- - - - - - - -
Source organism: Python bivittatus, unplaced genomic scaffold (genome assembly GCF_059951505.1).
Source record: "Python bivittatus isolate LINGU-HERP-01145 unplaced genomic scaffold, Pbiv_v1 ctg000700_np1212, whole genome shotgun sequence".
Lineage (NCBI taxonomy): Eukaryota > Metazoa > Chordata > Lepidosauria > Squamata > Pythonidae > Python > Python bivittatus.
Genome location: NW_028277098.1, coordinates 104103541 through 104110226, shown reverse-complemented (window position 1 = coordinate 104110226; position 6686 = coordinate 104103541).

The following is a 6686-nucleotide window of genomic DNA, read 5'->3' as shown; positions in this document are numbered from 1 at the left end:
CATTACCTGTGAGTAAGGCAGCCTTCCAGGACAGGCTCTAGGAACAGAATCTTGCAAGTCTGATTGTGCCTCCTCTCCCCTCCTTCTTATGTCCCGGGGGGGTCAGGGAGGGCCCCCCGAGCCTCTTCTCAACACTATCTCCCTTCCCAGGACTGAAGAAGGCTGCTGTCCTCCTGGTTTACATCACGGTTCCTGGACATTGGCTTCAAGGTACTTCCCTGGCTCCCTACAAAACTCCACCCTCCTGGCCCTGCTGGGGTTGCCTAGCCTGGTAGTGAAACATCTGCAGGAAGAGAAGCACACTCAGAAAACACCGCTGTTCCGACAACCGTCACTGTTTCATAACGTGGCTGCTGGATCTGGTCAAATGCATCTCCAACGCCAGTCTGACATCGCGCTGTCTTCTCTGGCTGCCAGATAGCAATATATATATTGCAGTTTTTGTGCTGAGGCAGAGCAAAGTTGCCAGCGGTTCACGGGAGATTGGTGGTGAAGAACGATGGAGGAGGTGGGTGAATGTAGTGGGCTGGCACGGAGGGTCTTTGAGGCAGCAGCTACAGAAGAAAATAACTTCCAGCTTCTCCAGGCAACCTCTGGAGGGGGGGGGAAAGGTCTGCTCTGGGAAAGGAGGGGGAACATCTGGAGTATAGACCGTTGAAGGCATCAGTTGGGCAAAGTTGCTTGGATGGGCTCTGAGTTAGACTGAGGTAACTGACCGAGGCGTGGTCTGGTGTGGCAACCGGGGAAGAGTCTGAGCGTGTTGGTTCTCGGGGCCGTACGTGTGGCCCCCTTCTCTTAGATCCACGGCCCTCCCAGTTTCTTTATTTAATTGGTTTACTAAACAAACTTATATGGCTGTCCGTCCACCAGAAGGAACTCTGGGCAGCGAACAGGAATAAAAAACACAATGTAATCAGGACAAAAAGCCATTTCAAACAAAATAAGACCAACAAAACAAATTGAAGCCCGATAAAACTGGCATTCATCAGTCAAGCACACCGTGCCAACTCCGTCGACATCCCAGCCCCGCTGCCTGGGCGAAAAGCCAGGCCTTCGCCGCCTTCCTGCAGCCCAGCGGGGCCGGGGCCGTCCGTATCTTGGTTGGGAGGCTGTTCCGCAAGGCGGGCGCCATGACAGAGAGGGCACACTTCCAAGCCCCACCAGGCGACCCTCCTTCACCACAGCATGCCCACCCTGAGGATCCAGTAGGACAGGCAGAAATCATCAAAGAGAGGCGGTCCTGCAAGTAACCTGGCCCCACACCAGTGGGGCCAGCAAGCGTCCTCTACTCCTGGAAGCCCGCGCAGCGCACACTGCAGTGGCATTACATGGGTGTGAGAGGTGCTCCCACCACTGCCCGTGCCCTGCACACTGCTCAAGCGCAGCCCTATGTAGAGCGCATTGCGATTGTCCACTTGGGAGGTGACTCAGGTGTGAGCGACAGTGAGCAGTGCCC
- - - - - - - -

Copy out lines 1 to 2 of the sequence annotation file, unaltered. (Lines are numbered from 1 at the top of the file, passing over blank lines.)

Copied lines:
Source organism: Python bivittatus, unplaced genomic scaffold (genome assembly GCF_059951505.1).
Source record: "Python bivittatus isolate LINGU-HERP-01145 unplaced genomic scaffold, Pbiv_v1 ctg000700_np1212, whole genome shotgun sequence".